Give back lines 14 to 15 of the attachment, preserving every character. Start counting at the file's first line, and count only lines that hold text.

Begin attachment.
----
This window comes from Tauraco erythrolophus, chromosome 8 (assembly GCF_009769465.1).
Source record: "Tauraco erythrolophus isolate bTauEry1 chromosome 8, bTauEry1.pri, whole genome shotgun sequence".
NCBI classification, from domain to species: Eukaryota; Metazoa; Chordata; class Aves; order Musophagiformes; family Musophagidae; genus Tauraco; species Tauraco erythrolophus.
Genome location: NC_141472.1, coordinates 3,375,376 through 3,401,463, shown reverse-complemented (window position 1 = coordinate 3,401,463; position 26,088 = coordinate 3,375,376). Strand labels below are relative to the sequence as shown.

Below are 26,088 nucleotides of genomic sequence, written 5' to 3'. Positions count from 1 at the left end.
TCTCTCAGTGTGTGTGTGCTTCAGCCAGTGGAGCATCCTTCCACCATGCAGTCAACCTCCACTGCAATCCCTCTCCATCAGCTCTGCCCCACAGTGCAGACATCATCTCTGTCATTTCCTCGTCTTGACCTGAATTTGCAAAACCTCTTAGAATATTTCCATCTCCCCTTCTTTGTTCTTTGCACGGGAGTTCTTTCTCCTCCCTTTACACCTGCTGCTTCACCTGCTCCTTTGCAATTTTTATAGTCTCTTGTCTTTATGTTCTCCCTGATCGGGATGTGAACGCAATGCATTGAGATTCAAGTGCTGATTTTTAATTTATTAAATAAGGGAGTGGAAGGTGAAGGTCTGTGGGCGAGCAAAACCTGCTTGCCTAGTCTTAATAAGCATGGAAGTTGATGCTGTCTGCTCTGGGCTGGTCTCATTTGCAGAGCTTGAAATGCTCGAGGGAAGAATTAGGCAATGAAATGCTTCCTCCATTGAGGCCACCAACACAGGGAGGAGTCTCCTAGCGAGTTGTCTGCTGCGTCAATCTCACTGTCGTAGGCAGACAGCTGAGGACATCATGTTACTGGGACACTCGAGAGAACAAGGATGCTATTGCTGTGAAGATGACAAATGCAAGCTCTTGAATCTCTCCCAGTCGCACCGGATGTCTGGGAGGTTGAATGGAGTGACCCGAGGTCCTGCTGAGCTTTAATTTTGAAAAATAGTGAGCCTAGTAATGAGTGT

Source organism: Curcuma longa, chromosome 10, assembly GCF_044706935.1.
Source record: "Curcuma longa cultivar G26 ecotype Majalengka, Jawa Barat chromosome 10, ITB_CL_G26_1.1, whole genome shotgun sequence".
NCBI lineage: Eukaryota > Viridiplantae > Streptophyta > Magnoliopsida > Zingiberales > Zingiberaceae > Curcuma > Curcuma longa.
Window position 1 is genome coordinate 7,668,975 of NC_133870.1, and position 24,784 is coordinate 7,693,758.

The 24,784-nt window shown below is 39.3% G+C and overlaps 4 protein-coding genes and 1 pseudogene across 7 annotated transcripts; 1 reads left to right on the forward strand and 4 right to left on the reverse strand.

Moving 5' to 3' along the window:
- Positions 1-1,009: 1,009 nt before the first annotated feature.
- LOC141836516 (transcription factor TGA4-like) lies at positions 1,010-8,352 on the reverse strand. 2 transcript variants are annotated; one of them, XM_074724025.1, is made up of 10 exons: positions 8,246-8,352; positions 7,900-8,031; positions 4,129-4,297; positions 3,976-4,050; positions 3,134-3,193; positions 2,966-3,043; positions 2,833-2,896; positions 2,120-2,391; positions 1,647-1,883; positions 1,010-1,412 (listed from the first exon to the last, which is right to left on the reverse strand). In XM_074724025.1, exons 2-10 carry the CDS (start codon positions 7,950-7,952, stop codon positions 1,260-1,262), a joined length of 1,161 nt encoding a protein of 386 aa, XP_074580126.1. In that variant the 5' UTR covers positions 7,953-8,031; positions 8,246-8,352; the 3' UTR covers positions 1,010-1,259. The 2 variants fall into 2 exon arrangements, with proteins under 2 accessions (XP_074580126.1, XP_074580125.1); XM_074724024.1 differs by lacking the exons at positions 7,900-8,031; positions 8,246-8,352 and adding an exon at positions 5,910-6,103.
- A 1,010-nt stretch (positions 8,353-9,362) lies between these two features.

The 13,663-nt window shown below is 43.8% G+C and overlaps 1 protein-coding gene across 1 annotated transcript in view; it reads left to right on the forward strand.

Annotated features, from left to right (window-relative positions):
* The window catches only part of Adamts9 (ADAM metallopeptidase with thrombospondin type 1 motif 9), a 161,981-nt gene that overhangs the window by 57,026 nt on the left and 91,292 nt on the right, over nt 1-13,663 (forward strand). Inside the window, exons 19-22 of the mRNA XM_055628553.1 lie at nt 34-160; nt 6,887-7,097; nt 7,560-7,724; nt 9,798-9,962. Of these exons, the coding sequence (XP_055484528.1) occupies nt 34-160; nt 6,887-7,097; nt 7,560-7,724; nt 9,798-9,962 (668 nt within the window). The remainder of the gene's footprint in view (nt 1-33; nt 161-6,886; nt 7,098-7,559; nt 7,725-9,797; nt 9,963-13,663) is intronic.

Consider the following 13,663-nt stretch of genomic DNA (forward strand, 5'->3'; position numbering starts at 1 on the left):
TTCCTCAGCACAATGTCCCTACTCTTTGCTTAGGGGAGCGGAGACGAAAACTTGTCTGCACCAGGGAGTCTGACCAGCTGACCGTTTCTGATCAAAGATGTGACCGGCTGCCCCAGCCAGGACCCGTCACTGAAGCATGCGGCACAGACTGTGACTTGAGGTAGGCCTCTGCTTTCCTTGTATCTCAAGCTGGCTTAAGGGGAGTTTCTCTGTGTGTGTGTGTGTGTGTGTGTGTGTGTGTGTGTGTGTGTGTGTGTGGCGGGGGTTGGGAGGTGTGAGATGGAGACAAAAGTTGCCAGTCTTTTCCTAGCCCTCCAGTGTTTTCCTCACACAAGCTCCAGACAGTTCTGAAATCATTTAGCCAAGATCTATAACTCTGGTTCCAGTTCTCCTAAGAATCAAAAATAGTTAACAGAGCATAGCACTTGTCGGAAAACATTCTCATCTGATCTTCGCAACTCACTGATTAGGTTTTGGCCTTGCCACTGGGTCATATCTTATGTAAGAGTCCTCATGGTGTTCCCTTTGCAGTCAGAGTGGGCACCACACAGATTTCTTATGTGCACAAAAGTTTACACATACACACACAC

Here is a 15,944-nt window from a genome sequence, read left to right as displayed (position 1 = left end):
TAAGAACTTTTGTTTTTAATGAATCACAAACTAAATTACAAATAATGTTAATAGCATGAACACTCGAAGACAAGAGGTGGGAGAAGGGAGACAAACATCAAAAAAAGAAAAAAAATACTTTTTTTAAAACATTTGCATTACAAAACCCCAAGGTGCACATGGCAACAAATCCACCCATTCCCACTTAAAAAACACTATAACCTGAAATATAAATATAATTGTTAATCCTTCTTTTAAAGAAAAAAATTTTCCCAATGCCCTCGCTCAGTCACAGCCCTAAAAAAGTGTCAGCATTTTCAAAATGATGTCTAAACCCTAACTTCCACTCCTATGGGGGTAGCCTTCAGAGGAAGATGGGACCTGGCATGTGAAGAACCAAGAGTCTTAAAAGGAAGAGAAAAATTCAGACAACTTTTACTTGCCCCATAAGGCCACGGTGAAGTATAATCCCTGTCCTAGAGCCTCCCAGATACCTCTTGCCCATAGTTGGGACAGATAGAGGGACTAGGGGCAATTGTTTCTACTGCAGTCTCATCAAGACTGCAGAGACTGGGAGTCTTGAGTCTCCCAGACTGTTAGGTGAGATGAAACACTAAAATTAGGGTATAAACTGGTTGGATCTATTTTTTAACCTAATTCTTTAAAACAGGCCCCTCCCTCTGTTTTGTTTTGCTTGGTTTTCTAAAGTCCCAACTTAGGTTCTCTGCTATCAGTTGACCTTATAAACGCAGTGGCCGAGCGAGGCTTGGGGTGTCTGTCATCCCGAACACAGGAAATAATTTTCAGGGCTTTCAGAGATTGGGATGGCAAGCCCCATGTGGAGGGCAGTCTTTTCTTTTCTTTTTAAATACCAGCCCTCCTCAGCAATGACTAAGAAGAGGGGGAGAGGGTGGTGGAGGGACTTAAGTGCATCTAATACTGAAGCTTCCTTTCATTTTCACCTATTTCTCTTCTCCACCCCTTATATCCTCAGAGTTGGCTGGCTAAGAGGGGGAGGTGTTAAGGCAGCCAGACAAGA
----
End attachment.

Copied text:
- LOC141836516 (transcription factor TGA4-like) lies at positions 1,010-8,352 on the reverse strand. 2 transcript variants are annotated; one of them, XM_074724025.1, is made up of 10 exons: positions 8,246-8,352; positions 7,900-8,031; positions 4,129-4,297; positions 3,976-4,050; positions 3,134-3,193; positions 2,966-3,043; positions 2,833-2,896; positions 2,120-2,391; positions 1,647-1,883; positions 1,010-1,412 (listed from the first exon to the last, which is right to left on the reverse strand). In XM_074724025.1, exons 2-10 carry the CDS (start codon positions 7,950-7,952, stop codon positions 1,260-1,262), a joined length of 1,161 nt encoding a protein of 386 aa, XP_074580126.1. In that variant the 5' UTR covers positions 7,953-8,031; positions 8,246-8,352; the 3' UTR covers positions 1,010-1,259. The 2 variants fall into 2 exon arrangements, with proteins under 2 accessions (XP_074580126.1, XP_074580125.1); XM_074724024.1 differs by lacking the exons at positions 7,900-8,031; positions 8,246-8,352 and adding an exon at positions 5,910-6,103.
- A 1,010-nt stretch (positions 8,353-9,362) lies between these two features.